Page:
The pathologic findings in long continued cases of malaria are variable and numerous.
It is necessary to differentiate between organic lesions the direct result of the infection, and ones due to complications. We intend to discuss especially the former, but so far as the limits of the work allow, we will not ignore the latter.
It is necessary to differentiate again between the organic changes observed after a long continuous, but not yet terminated, infection, and those which persist after the disease has passed. Since these differ from one another only in the presence and absence of parasites in the circulating blood and organs, a separate discussion is not called for.
The spleen is always considerably enlarged, and usually exceeds a kilometer in weight. Kelsch and Kiener observed, as a maximum in one case, 2625 gm.; Pantioukoff, 3342 gm. According to the latter, chronic splenic tumors are found in 69 per cent, of autopsies in the Caucasus.
The capsule is thickened and in places indurated. This thickening is not uniform, but is irregularly distributed over small areas. In one case I observed the whole capsule calcified. Adhesions to the diaphragm and other neighboring organs are frequent.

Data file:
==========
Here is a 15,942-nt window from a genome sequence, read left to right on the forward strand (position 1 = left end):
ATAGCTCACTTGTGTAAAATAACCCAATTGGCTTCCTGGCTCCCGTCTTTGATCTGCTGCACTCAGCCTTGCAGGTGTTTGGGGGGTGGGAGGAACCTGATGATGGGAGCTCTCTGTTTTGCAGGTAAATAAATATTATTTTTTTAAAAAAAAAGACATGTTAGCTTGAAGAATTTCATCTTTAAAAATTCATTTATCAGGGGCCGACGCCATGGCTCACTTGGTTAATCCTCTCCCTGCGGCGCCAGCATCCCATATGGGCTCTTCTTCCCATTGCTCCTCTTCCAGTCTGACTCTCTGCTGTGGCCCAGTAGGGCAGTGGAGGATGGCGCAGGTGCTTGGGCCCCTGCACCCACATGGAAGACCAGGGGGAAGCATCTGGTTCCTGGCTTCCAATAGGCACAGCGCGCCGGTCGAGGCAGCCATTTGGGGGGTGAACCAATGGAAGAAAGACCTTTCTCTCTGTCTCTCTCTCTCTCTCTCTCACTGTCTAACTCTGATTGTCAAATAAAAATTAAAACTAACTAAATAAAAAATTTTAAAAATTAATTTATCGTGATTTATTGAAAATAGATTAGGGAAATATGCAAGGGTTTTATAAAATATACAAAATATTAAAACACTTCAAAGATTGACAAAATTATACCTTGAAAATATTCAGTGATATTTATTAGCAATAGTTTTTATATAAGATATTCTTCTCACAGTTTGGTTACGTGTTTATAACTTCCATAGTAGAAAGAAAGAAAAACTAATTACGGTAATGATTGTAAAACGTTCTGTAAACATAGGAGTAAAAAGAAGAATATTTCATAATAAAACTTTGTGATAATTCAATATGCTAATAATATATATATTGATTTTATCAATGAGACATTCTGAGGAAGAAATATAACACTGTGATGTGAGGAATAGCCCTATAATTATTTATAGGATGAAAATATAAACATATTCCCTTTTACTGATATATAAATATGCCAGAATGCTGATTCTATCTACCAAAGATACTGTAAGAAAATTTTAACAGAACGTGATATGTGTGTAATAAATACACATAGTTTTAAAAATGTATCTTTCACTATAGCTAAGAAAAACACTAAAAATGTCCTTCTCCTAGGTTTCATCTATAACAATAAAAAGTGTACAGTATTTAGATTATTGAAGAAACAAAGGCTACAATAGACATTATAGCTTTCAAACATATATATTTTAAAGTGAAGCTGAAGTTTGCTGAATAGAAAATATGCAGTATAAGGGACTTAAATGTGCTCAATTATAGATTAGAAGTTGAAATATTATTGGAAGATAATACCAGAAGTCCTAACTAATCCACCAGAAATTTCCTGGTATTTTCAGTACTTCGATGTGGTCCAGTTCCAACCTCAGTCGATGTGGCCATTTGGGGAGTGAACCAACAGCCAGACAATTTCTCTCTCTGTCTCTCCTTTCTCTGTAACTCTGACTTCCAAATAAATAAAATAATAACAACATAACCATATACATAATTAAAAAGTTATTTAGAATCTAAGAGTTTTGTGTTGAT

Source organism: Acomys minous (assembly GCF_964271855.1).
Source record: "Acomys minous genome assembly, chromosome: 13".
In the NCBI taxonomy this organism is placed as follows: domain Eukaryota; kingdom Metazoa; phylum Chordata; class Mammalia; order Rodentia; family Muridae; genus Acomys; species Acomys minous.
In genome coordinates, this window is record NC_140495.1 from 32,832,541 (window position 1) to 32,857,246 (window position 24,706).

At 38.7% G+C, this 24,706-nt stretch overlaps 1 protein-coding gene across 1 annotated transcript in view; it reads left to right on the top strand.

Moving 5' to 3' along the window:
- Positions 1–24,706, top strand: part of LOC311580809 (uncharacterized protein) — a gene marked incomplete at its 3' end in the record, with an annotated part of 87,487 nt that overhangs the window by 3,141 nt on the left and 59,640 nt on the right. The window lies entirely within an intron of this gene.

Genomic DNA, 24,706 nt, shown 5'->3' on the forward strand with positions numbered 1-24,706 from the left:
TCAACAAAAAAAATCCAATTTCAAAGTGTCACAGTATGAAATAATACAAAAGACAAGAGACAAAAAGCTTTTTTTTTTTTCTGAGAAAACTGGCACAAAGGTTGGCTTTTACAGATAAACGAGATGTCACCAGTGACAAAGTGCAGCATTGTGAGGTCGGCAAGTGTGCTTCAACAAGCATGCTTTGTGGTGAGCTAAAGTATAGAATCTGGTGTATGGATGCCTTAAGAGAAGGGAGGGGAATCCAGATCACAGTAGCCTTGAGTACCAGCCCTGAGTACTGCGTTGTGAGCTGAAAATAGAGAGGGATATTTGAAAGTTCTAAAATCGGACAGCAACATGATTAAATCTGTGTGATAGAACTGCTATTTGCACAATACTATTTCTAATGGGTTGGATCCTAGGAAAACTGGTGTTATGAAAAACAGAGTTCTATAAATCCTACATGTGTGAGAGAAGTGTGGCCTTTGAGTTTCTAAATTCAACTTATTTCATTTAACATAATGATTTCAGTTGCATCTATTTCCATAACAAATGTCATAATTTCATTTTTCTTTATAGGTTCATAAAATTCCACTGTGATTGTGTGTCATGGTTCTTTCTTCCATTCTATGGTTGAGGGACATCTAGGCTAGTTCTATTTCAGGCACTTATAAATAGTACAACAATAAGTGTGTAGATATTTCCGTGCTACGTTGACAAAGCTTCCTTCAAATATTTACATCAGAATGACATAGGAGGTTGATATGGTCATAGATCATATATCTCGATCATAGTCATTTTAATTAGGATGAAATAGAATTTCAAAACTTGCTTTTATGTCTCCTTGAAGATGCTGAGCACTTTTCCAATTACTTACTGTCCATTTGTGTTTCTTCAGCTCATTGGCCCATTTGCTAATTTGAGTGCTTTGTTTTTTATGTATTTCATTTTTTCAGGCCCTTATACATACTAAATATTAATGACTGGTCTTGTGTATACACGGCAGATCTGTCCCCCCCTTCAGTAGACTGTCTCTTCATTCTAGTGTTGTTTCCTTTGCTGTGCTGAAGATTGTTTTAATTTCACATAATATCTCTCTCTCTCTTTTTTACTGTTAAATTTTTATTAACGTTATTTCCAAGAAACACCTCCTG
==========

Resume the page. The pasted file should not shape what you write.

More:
By the enlargement the normal form is lost; the consistence is increased; the color becomes a reddish, that sometimes recalls muscle tissue, though while the infection continues it is more grayish brown.
On section, numerous grayish white lines corresponding to the thickening of the connective tissue stroma and the vascular sheaths are found. The veins are dilated, sometimes to such an extent that they give the appearance of an angioma. The Malpighian bodies are scarcely or not at all recognizable.
The microscopic picture varies according to the interval which has elapsed since the first infection, for changes are continually occurring which gradually produce, from the soft pigmented, relatively small, acute tumor, the immense hard ague cake. It is impossible for us to follow the gradual phases of this highly interesting process, and we can only refer to the thorough work of Bignami, to which we have had frequent recourse in the following.
Shortly after the cessation of the infection, the most important histologic factors are: A marked diminution in the hyperemia; miliary necrotic areas and intense hyperplastic processes in the pulp and sometimes in the follicles. The arrangement of the pigment changes, in that it collects in heaps in the pulp, concentrating itself about the vessels, and in the connective tissue septa.
In later stages the pigment is found only in the perivascular lymph spaces, and gradually a larger portion of it is resorbed by the spleen. The macrophages, which, in the acute enlargement, were the carriers of the pigment, have disappeared, probably as the result of degeneration, and the pigment is now extracellular. Later on the pigment disappears entirely.